You’ve probably heard that it’s best to reduce your intake of “highly processed foods” in order to live your healthiest life.
While this is true, many people are confused as to what makes a food or beverage “highly processed” and why eating too many of these items may cause problems.
This article explains the differences between healthy foods and highly processed foods and why it’s best to consume highly processed foods only occasionally.
What are highly processed foods?
Nearly all foods are processed, at least to some extent. For example, manufacturers process dried beans to make them shelf-stable. This does not make them less healthy.
So, before we get into what makes a food highly processed, it’s important to understand that foods aren’t “unhealthy” just because they’re processed in some way
Here are some common examples of ultra-processed foods:
sugary beverages such as carbonated soft drinks, sugary coffee drinks, energy drinks, and fruit punch
sweet or savory packaged snacks such as chips and cookies
sweetened breakfast cereals such as Froot Loops, Trix, Cinnamon Toast Crunch, and sweetened oatmeals
baking mixes such as stuffing, cake, brownie, and cookie mixes
reconstituted meat products such as hot dogs and fish sticks
frozen meals such as pizza and TV dinners
powdered and packaged instant soups
candies and other confectionery
packaged breads and buns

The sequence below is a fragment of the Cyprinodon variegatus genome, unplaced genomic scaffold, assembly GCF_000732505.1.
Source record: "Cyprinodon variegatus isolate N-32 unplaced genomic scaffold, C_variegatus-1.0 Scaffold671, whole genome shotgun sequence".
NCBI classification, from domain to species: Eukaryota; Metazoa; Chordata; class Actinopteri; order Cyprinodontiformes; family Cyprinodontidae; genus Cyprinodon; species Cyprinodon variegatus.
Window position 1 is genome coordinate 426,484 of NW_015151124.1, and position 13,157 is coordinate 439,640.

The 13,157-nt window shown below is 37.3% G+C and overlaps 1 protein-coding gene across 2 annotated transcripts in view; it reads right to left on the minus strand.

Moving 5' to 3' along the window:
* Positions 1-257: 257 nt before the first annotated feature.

energy and protein bars and shakes
meal replacement shakes and powders meant for weight loss
boxed pasta products
ice cream, sweetened yogurt, and cocoa mixes
margarine and other ultra-processed spreads such as sweetened cream cheese
Keep in mind that this list is not exhaustive. Many other foods and ingredients are also considered ultra-processed.
What are considered healthy foods?
In general, fresh vegetables, fruits, pasteurized milk, chicken, fish, beans, and eggs are considered unprocessed or minimally processed.
This is because these foods go through no or minimal processing before you buy them or harvest them yourself.
We commonly refer to these foods as “whole foods” because they are in their original, whole form or very close to it.
Here are some examples of healthy, whole foods:
vegetables and fruits, including fresh, frozen, or unsweetened dried produce
grains such as brown rice, quinoa, and buckwheat
legumes such as beans and lentils
starchy root vegetables such as potatoes, cassava, and sweet potatoes
meat, poultry, eggs, and fish
fresh or pasteurized milk and plain yogurt
100% fruit or vegetable juice
herbs and spices
tea and coffee
nuts and seeds
Items made from whole foods — such as granola made with oats, dried fruit, and no added sugar, or polenta made with whole cornmeal — are also considered minimally processed and therefore “healthy.”
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